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Dec
17
comment A formal justification for this “physicism”?
You're right. I think I need to ask my friend in what context he used this "trick" so that I can see what physical quantity the expression $\sum_{k=1}^\infty e^{ikx}$ represents, so I know how to think of your $\mathbb{C}[[e^{ix}]]$ as a collection of physical objects, i.e. interpret it physically.
Dec
14
comment A formal justification for this “physicism”?
OK, thanks a lot, that's helpful. I doubt I'll be able to understand his book, but I'll give it a shot and see if it contains an answer to what I'm looking for.
Dec
12
comment Generalized Cauchy's theorem (group theory)?
@GeoffRobinson yea, Sylow's theorems
Dec
12
comment A formal justification for this “physicism”?
Do you know of anywhere I could read about such kind of construct in more detail, by any chance? I haven't ever seen rings except which are semigroups under multiplication, so I can't see how this fits into any bigger mathematical theory.
Dec
12
comment A formal justification for this “physicism”?
But as a positive answer, what actually is it? What category does it belong to?
Dec
12
comment A formal justification for this “physicism”?
OK, fair. So what kind of object is $\mathbb{C}[[e^{ix},e^{-ix}]]$ supposed to be then?
Dec
12
comment A formal justification for this “physicism”?
*, that series. Sorry, it says comments can only be edited for 5 minutes.
Dec
12
comment A formal justification for this “physicism”?
But in $\mathbb{C}[[x,y]]/(xy-1)$ like, that polynomial is in the same equivalence class, i.e. is the same, as $1+\sum_{k=1}^\infty x^k+y^k$, which you can square nicely, right? And every Laurent series can be put like that, uniquely, can't they?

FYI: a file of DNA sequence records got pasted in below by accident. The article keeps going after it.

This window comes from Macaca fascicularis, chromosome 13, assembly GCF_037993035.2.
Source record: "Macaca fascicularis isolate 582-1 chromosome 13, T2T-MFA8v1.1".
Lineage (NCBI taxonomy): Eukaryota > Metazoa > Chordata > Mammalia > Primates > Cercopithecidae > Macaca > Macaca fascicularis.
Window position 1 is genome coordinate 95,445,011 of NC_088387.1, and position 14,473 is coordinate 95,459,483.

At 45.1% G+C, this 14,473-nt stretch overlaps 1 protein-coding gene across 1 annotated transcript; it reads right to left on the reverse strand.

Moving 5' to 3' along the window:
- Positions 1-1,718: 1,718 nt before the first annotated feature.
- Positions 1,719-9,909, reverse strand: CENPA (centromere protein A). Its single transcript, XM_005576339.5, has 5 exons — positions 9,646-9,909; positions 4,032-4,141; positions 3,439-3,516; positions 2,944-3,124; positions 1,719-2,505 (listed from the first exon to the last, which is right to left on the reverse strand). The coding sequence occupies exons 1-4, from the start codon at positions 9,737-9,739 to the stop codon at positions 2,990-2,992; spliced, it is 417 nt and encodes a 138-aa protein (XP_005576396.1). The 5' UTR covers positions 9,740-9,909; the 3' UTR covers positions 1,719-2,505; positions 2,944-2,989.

Dec
12
comment A formal justification for this “physicism”?
This isn't a ring? I might be wrong, but I thought this should just be $\mathbb{C}[x,y]/(xy-1)$, which in my head is a ring.
Dec
12
comment A formal justification for this “physicism”?
@QiaochuYuan So this class was actually based on Friedlander & Joshi, so I'm comfortable with distributions, and I actually believe that my series converges in $D'(\mathbb{R})$ to $1-2\pi\sum_{n=-\infty}^\infty \delta(x-2\pi n)$. Maybe to be more clear, I think I'm looking for a method that justifies using the geometric series manipulation, which I don't think distributions quite do. And uniform convergence implies pointwise convergence, so no.
Dec
12
asked A formal justification for this “physicism”?
Nov
26
comment $f$ meromorphic on $\mathbb{\hat{C}}$ $\implies$ $f$ has a finite number of poles
Also, more directly (this is just the topology on $\hat{\mathbb{C}}$): we say $f$ has a pole at $\infty$ if $f(\frac 1z)$ has a pole at $0$. For this singularity to be isolated, say there is some neighborhood of radius $\frac 1\delta$ on which there are no other poles. Then $f(z)$ has no poles for $|z|>\delta$, and since the ball of radius $\delta$ is compact, there are finitely many poles in there.
Oct
25
comment Relation I found: $ (\sum_{r=1}^{\infty}\frac{z(r)}{r})\times \int_0^\infty f(x) dx = \lim_{h \rightarrow 0} \sum_{i=0}^{n} f(k_ih)h$
Like, what if $J(x^r)=x^r/r!$? Do you know if even they can or can't happen? If it is, then $\sum_{r=1}^\infty J(x^r)=e^x$, and you can't write that as $\sum_{i=1}^n x^{k_i}$, so your definition doesn't make sense.
Oct
25
awarded  Commentator
Oct
25
comment Relation I found: $ (\sum_{r=1}^{\infty}\frac{z(r)}{r})\times \int_0^\infty f(x) dx = \lim_{h \rightarrow 0} \sum_{i=0}^{n} f(k_ih)h$
Your definition for $J(x)$ only makes sense for $|x|<1$, right? How else can you guarantee the sum is convergent? And even with that assumption, how can you guarantee that the latter sum converges? Lastly how can you guarantee that latter sum is the sum of (finitely many) powers of $x$?
Oct
12
comment Subrepresentations of finite dimensional semisimple representations of an algebra
Yep :) I take it you're not since it seems like you already know this stuff?
Oct
9
comment Subrepresentations of finite dimensional semisimple representations of an algebra
Thanks, and sorry I didn't find that when I tried searching for related posts. I wonder if Kasper is in the same class I'm in...
Oct
8
asked Subrepresentations of finite dimensional semisimple representations of an algebra
Sep
5
answered Simple question on symmetric tensors
Aug
5
comment Toral sub algebra
Sorry, what is the contradiction here exactly? If the Lie algebra is abelian then the toral algebra is as well, so it's nilpotent.